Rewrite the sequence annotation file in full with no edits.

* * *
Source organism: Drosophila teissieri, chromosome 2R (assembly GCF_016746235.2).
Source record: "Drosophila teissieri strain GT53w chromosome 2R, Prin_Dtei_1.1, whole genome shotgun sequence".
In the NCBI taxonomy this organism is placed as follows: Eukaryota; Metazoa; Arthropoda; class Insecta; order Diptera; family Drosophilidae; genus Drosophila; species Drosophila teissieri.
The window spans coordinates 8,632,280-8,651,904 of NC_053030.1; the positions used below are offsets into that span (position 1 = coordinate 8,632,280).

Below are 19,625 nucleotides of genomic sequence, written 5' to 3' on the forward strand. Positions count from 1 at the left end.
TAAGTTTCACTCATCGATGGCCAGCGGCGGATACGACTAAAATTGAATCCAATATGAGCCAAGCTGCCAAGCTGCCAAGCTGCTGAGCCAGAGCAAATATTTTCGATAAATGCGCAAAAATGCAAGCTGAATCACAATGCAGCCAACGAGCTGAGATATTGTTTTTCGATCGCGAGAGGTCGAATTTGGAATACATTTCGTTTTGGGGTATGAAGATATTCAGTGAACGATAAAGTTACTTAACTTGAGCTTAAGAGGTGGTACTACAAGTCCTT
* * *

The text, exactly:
Source organism: Drosophila teissieri, chromosome 2R (assembly GCF_016746235.2).
Source record: "Drosophila teissieri strain GT53w chromosome 2R, Prin_Dtei_1.1, whole genome shotgun sequence".
In the NCBI taxonomy this organism is placed as follows: Eukaryota; Metazoa; Arthropoda; class Insecta; order Diptera; family Drosophilidae; genus Drosophila; species Drosophila teissieri.
The window spans coordinates 8,632,280-8,651,904 of NC_053030.1; the positions used below are offsets into that span (position 1 = coordinate 8,632,280).

Below are 19,625 nucleotides of genomic sequence, written 5' to 3' on the forward strand. Positions count from 1 at the left end.
TAAGTTTCACTCATCGATGGCCAGCGGCGGATACGACTAAAATTGAATCCAATATGAGCCAAGCTGCCAAGCTGCCAAGCTGCTGAGCCAGAGCAAATATTTTCGATAAATGCGCAAAAATGCAAGCTGAATCACAATGCAGCCAACGAGCTGAGATATTGTTTTTCGATCGCGAGAGGTCGAATTTGGAATACATTTCGTTTTGGGGTATGAAGATATTCAGTGAACGATAAAGTTACTTAACTTGAGCTTAAGAGGTGGTACTACAAGTCCTT